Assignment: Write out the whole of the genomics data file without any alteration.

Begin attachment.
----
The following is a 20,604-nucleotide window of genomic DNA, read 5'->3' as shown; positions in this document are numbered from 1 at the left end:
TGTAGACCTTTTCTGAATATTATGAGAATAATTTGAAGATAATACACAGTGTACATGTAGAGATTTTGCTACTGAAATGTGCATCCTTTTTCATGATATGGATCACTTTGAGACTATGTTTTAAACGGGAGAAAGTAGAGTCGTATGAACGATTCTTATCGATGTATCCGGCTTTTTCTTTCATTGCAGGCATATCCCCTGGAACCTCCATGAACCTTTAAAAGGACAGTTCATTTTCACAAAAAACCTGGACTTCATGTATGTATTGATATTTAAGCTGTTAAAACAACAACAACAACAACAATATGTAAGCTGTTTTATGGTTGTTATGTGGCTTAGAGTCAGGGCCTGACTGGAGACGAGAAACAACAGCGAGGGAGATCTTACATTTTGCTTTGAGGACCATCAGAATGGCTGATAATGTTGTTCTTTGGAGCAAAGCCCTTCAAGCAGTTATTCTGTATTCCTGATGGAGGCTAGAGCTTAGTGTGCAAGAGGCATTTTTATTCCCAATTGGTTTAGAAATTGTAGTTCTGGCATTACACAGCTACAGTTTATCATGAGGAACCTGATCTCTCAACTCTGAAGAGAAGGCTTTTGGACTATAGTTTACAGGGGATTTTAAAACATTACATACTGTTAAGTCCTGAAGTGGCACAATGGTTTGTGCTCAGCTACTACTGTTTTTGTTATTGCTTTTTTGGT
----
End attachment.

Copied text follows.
The following is a 20,604-nucleotide window of genomic DNA, read 5'->3' as shown; positions in this document are numbered from 1 at the left end:
TGTAGACCTTTTCTGAATATTATGAGAATAATTTGAAGATAATACACAGTGTACATGTAGAGATTTTGCTACTGAAATGTGCATCCTTTTTCATGATATGGATCACTTTGAGACTATGTTTTAAACGGGAGAAAGTAGAGTCGTATGAACGATTCTTATCGATGTATCCGGCTTTTTCTTTCATTGCAGGCATATCCCCTGGAACCTCCATGAACCTTTAAAAGGACAGTTCATTTTCACAAAAAACCTGGACTTCATGTATGTATTGATATTTAAGCTGTTAAAACAACAACAACAACAACAATATGTAAGCTGTTTTATGGTTGTTATGTGGCTTAGAGTCAGGGCCTGACTGGAGACGAGAAACAACAGCGAGGGAGATCTTACATTTTGCTTTGAGGACCATCAGAATGGCTGATAATGTTGTTCTTTGGAGCAAAGCCCTTCAAGCAGTTATTCTGTATTCCTGATGGAGGCTAGAGCTTAGTGTGCAAGAGGCATTTTTATTCCCAATTGGTTTAGAAATTGTAGTTCTGGCATTACACAGCTACAGTTTATCATGAGGAACCTGATCTCTCAACTCTGAAGAGAAGGCTTTTGGACTATAGTTTACAGGGGATTTTAAAACATTACATACTGTTAAGTCCTGAAGTGGCACAATGGTTTGTGCTCAGCTACTACTGTTTTTGTTATTGCTTTTTTGGT